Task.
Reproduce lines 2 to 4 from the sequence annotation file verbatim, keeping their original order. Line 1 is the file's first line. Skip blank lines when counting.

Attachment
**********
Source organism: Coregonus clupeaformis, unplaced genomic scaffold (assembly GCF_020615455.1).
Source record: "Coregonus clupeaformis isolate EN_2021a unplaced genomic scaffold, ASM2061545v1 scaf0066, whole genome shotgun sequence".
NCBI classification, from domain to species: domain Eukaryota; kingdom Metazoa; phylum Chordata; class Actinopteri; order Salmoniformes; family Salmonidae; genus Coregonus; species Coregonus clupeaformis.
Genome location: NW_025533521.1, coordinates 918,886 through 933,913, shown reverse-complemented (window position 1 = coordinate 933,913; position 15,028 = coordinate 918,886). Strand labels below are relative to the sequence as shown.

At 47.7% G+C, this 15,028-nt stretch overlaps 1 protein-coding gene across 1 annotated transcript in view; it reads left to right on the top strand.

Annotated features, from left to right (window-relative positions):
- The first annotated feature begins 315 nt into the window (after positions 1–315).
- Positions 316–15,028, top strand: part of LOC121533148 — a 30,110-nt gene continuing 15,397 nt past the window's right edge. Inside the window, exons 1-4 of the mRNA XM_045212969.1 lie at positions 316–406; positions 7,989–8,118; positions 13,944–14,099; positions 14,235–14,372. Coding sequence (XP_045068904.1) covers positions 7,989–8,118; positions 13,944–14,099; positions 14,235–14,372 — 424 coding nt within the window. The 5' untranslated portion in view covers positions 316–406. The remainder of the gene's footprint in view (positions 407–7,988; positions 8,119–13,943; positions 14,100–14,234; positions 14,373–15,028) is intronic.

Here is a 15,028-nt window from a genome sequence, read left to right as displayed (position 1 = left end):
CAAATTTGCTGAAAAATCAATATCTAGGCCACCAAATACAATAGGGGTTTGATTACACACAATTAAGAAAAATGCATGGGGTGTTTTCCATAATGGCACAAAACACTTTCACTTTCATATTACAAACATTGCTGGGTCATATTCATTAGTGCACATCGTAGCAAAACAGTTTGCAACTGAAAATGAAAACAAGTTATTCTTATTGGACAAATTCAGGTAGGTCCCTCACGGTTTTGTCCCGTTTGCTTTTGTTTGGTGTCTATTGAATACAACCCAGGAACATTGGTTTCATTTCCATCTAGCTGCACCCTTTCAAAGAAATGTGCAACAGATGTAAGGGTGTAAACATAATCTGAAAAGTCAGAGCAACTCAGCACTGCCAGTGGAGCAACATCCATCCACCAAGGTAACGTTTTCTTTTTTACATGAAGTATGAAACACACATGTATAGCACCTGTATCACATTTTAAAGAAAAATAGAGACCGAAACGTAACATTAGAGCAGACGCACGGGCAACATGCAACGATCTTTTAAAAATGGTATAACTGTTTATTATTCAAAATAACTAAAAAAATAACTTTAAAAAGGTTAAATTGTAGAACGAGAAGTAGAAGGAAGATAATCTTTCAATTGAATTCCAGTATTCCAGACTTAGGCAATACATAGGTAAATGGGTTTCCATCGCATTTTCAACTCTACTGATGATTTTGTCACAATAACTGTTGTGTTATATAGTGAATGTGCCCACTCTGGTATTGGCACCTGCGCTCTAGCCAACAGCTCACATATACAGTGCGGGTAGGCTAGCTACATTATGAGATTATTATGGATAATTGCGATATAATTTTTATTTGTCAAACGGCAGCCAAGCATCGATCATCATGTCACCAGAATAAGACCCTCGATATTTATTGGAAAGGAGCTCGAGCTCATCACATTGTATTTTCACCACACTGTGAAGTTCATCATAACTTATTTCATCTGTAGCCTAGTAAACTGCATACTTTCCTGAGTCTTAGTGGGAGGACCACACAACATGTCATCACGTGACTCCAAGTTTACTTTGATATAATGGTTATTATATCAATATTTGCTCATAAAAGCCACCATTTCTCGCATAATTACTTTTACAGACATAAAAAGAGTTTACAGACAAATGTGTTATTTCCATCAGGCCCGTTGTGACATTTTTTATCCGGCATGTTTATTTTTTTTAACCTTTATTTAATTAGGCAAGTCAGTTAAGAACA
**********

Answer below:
Source record: "Coregonus clupeaformis isolate EN_2021a unplaced genomic scaffold, ASM2061545v1 scaf0066, whole genome shotgun sequence".
NCBI classification, from domain to species: domain Eukaryota; kingdom Metazoa; phylum Chordata; class Actinopteri; order Salmoniformes; family Salmonidae; genus Coregonus; species Coregonus clupeaformis.
Genome location: NW_025533521.1, coordinates 918,886 through 933,913, shown reverse-complemented (window position 1 = coordinate 933,913; position 15,028 = coordinate 918,886). Strand labels below are relative to the sequence as shown.